Ryder Cup 2018: The technology behind the tournament

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The 2018 Ryder Cup golf tournament was one of the biggest in the event’s history, and attracted record crowds to Le Golf National in France. In order to deliver an event of this scale, the technology behind the scenes played an important role.

With more than 51,000 fans attending daily to watch 24 players over 28 matches, the host venue required an extensive technology and communications setup to be installed before the tournament. During the event, it also required a coordinated effort to ensure fans, players and television crews were connected and enjoyed a great experience.

Creative Technology, a supplier of specialist audio visual equipment to sports industries that has a long relationship with providing technology solutions to the biennial event, supported the tournament with everything from large video screens to cabling and production equipment. Here are some impressive stats behind the event:

• 425 tons of equipment was taken to Le Golf National by 14 trucks, each 45ft long. This ‘vehicle convoy’ measured the length of the Sky Tower in Auckland, New Zealand, and delivered the equivalent weight of two-and-a-quarter blue whales;

• 726 crew days were needed to set up and manage production throughout the competition – four days short of two years solid work;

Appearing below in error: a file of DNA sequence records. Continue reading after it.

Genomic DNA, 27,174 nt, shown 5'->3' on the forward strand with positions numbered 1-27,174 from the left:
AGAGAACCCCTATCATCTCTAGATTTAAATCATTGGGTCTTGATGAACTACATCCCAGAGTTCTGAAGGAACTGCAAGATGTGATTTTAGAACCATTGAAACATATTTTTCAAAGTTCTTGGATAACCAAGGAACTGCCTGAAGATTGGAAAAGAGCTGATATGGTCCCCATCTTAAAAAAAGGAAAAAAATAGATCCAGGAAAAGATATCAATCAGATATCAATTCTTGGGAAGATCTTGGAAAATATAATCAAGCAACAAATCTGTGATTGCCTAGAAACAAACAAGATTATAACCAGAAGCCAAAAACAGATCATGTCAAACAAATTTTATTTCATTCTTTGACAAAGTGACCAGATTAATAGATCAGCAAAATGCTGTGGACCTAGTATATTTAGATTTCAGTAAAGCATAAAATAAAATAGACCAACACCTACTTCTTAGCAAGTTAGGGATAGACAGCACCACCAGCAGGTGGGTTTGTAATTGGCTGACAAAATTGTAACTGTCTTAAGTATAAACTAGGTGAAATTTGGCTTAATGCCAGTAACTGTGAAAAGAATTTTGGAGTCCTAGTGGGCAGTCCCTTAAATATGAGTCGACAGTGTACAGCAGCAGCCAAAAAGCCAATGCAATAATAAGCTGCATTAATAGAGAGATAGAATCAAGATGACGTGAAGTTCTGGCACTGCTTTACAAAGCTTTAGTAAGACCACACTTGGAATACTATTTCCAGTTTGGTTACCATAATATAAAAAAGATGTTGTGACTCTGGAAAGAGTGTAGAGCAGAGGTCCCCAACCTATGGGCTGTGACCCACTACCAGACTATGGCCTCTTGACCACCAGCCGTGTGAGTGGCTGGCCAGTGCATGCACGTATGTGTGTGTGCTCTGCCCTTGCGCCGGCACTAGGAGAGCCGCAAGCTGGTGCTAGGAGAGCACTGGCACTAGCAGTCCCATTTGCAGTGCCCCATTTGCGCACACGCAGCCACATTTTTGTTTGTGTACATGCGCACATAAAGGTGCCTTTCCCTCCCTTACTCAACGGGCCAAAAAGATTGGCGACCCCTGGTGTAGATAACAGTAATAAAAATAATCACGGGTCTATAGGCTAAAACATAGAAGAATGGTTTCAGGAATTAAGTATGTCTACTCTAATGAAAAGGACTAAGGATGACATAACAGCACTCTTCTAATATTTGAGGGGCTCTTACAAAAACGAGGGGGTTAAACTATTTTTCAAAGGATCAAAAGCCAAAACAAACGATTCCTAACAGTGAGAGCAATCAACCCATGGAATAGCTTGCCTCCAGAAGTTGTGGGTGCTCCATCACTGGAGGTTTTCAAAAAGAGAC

• 447 television screens were installed around the course;

•26,000m (85,000ft) of temporary cabling was laid;

• 1,464m² of LED screens were used on-site, a larger surface area than an Olympic sized swimming pool;

• 425 journalists covered the Ryder Cup, and each had the option to tune into 10 audio channels, which totals 4,250 channels.

Ryder Cup 2018: The technology behind the tournament“The golf course at Le Golf National provided some spectacular amphitheaters around many of the holes. Working with long-time supplier CT (a veteran of nine previous European Ryder Cups) we were able to devise a layout and solution which provided optimal screen viewing for all spectators on the course without compromising direct line of sight viewing of the action on the ground. The state of the art displays performed superbly and CT‘s team dealt with all of the challenges we threw at them,” said Edward Kitson, Ryder Cup match director.

Ryder Cup 2018: The technology behind the tournament

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About Author

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As editor of four magazines at UKi Media & Events James brings over a decade of writing about, and obsessing over, technology and cars to Automotive Interiors World, Stadia, Winter Sports Technology International and Auditoria. Responsible for commissioning, writing and editing each issue he’s covered the best (and worst) from around the industry on a continual search to feature the latest innovation or talking point on the next cover.

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